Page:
Choose your food wisely

Here, you’re looking out for two levels of potential danger. Since it is outdoors, it’s easy to assume that you can cook anything. Well, that might be true. However, to avoid personal injury, and reduce the possibility of starting an accidental fire, avoid fatty foods. Fatty foods such as duck can create flare-ups that can be difficult to control. If you must cook fatty foods, make sure the fire area is free of any material likely to catch fire from a flare-up.

You can use a dutch oven to prevent accidental flare-ups. Deep iron skillets are great as well since they are made to handle the splash.

Are you going to be using stored meats? You’re out in the wild and possibly miles away from medical assistance. The last thing you want is a bad case of food poisoning. Leaving food out in the sun exposes it to bacteria. Meat is especially susceptible. If you hunt or fish, keep everything in ice until you need it. The same thing applies to cooked food. Bacteria start to reproduce after about 2 hours and are known to grow most rapidly in the range of temperatures between 40 °F and 140 °F.

Photo by Test Guide

Leftovers left in the sun have the potential to get you really sick. After your meal, gather any food material and trash. Put the trash in a bag for later disposal. Any food should be kept in a lockable box. It is then stored away from the sleeping area. This is supposed to keep out any animals from the sleeping site. Animals can be distractive and persistent when looking for food at night. Make sure your boxes are covered or well secured to prevent damage.

Put out the fire

No matter the size of your campfire, putting it out is as essential as the cooking process. Your camping troop does not need to be infamous for starting the fire that destroyed the woods. Putting out a fire requires preplanning. You will need about half an hour to properly put out the fire. You also need dirt or water beforehand.

Once you’re ready to retreat to your sleeping area, dig out a small pit. Sprinkle water until the fire is out. You can use dirt as well. Sprinkle lightly until there is no hissing or smoldering ember. Toss the embers with a rod or stick to make sure it touches some of the water. Run your hand above the extinguished site until you feel that it’s cool. Dispose of the ashes in the pit you made and cover the ground with the dirt. Pat the ground and even it out, leaving it as leveled and as clean as you found it.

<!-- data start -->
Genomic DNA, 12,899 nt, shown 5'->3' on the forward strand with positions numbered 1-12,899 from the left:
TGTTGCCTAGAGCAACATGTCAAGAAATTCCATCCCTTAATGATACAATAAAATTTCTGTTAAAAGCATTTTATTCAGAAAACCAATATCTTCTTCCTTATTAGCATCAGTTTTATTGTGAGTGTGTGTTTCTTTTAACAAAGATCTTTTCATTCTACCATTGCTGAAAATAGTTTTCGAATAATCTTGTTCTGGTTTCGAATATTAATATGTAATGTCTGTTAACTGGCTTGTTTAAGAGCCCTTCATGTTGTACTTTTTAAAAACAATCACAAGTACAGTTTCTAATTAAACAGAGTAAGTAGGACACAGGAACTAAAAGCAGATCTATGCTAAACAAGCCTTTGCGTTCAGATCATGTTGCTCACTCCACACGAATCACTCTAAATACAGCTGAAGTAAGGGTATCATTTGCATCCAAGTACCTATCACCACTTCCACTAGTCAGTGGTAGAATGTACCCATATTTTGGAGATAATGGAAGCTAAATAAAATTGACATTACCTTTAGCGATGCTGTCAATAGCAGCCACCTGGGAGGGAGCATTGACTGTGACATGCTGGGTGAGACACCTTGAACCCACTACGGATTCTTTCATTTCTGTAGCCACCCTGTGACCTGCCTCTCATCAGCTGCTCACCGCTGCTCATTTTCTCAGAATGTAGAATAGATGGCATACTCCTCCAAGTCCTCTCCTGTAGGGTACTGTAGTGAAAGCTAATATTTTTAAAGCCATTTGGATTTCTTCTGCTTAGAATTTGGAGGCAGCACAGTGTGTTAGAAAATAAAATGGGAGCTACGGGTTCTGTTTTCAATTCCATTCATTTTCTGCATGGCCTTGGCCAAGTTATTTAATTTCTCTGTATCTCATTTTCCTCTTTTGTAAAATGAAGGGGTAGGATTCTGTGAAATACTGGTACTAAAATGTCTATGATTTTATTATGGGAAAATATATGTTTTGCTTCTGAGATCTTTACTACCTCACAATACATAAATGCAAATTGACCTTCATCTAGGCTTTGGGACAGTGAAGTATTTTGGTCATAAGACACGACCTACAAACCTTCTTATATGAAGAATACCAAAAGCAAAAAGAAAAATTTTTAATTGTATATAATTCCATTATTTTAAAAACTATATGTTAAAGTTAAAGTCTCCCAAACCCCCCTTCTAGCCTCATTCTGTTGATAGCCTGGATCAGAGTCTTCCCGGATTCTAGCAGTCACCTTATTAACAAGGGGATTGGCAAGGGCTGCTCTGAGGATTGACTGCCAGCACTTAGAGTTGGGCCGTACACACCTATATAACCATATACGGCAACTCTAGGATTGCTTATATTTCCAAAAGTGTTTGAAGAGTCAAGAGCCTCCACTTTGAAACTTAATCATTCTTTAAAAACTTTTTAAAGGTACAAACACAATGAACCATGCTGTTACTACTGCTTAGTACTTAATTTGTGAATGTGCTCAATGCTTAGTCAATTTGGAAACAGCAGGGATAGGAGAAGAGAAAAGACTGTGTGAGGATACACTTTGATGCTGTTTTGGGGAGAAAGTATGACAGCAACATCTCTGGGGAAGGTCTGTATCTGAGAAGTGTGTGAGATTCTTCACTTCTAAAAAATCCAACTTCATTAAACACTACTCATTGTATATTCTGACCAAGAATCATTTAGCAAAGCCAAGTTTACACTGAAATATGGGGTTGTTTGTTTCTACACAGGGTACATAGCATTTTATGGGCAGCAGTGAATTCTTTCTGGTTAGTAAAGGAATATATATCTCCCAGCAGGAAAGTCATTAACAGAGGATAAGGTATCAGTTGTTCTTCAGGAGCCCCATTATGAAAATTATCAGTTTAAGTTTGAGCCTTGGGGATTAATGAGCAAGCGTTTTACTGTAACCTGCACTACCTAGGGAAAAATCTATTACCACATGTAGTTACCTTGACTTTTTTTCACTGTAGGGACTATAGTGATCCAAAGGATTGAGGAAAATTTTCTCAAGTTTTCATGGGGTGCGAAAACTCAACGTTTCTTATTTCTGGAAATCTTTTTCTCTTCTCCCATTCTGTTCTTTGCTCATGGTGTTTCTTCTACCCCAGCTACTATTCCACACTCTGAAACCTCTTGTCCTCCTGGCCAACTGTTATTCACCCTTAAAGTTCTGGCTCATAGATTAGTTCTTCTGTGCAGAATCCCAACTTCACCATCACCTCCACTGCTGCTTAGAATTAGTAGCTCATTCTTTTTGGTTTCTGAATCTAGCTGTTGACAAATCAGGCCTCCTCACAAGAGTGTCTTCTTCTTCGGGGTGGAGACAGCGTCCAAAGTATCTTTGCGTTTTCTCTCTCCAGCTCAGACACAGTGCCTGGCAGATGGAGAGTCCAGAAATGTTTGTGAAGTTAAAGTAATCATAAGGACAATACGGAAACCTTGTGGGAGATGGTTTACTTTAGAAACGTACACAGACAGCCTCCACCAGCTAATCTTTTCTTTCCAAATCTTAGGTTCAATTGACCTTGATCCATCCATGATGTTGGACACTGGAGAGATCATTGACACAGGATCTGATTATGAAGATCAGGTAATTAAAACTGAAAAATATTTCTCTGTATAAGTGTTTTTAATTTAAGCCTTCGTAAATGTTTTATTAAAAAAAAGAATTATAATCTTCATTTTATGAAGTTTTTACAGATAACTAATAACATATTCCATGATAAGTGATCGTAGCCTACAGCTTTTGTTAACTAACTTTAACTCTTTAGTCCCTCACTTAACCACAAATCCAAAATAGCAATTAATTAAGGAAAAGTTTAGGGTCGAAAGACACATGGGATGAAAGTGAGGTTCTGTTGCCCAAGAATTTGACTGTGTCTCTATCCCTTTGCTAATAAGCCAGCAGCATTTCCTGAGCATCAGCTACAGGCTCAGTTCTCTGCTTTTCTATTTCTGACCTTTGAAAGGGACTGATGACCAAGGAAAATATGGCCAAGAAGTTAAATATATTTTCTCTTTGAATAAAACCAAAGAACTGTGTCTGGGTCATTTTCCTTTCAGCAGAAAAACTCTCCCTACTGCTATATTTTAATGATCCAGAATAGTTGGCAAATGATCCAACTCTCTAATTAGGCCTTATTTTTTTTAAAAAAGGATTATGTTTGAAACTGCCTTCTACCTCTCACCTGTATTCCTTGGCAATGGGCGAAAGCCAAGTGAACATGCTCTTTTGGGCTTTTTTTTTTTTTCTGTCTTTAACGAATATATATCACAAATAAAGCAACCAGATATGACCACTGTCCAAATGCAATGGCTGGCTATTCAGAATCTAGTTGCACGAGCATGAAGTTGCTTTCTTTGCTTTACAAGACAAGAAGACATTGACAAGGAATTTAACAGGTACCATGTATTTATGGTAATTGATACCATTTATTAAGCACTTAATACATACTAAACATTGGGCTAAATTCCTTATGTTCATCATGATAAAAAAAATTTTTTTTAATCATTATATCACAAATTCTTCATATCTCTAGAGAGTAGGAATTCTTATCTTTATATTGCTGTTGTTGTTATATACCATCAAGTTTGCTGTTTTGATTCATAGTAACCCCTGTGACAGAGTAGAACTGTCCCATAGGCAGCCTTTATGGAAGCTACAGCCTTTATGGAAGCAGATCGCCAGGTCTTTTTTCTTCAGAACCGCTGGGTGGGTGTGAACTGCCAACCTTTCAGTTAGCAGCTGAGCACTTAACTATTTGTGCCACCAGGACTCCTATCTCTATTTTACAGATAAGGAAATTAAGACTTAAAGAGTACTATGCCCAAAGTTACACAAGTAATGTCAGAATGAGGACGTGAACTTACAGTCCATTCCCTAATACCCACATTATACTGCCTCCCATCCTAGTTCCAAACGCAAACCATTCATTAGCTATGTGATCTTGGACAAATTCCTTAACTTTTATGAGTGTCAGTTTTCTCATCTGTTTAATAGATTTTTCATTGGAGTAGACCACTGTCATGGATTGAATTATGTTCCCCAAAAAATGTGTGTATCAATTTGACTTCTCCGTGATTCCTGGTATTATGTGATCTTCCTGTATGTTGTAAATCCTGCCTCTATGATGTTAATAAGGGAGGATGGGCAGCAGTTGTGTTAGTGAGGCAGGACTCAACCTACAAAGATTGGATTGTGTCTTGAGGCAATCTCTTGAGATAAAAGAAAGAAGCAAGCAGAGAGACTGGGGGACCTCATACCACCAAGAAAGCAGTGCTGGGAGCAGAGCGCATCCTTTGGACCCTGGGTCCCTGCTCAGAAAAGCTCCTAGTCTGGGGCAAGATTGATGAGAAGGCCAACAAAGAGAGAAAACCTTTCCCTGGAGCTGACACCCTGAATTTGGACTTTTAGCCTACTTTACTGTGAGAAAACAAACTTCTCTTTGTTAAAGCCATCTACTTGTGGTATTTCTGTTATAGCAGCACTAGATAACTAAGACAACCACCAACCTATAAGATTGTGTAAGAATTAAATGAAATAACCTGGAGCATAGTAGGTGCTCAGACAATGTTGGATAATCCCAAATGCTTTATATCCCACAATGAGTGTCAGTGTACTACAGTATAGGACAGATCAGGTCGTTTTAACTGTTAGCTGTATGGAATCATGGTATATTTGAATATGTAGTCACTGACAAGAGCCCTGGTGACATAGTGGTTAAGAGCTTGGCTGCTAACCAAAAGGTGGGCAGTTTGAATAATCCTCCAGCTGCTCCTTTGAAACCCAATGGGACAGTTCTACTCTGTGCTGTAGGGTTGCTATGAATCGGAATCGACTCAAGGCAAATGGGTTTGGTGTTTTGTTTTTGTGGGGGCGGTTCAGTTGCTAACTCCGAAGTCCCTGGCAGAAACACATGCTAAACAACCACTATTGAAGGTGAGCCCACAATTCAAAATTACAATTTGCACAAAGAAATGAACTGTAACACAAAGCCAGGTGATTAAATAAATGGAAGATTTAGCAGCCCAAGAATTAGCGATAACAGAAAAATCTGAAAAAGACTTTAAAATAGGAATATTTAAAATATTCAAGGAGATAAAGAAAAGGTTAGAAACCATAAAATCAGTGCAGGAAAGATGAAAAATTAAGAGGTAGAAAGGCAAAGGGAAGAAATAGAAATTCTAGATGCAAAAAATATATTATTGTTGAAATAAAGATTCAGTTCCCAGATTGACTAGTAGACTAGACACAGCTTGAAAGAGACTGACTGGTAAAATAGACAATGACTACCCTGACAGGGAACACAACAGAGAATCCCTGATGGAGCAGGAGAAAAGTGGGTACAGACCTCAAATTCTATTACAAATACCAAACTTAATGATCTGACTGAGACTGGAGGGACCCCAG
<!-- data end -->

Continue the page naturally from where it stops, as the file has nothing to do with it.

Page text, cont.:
How Do You Start a Fire?

Starting a small fire

Since you’re smart and you carried all your fire-starting essentials, starting a fire is real easy. You either have matches, a lighter, or a handy fire starter. Still, you might forget to pack these basics in your rush and excitement for your camping trip. In other instances, the weather changes, and suddenly your pack of matches is turned into a soggy mess. You will need to improvise.

Lens fire

This is a time-tested method that has been used by campers all over. Eyeglasses and magnifying glasses work perfectly for this method. All you need is bright sunshine and dry tinder. Focusing the sun’s light on the tinder starts a slow fire. You need to fan it as you add light material on top to feed the fire.

There are other non-conventional ways that work on the same principle. During the cooler months such as winter, clear ice is used as a lens to create fire. You need to shape the ice by warming the rough edges. This method will not work using cloudy ice. The best option is to make sure you have a 2-inch thick block of clear ice.


Friction-based methods are more demanding. They need patience and a lot of elbow grease. You also need to find bone-dry wood to make these methods work. Some of the most dated methods include creating a trough in dry wood and rubbing a thinner piece of wood in the trough until it creates some heat. You need to feed the heat with dry material before adding heavier wood to sustain the fire.

Alternatively, you can use flint and steel to create sparks. The friction created by striking the flint against the steel causes sparks that ignite the char at the base of the fire. However, if you’re in the woods and you don’t have char, birch will work.

One of the quickest yet energy-intensive friction methods involves a drill and bow.  Fashion a bow from strong bendy wood. Fasten a cord on both ends, with a wooden drill in the middle. Make sure any material you use as a cord can’t break easily. Hold the drill in place with a socket. The socket is a piece of wood or stone on which you apply pressure to ease the effort applied to the drill. It needs to be wet or oily, otherwise, it will catch fire as well.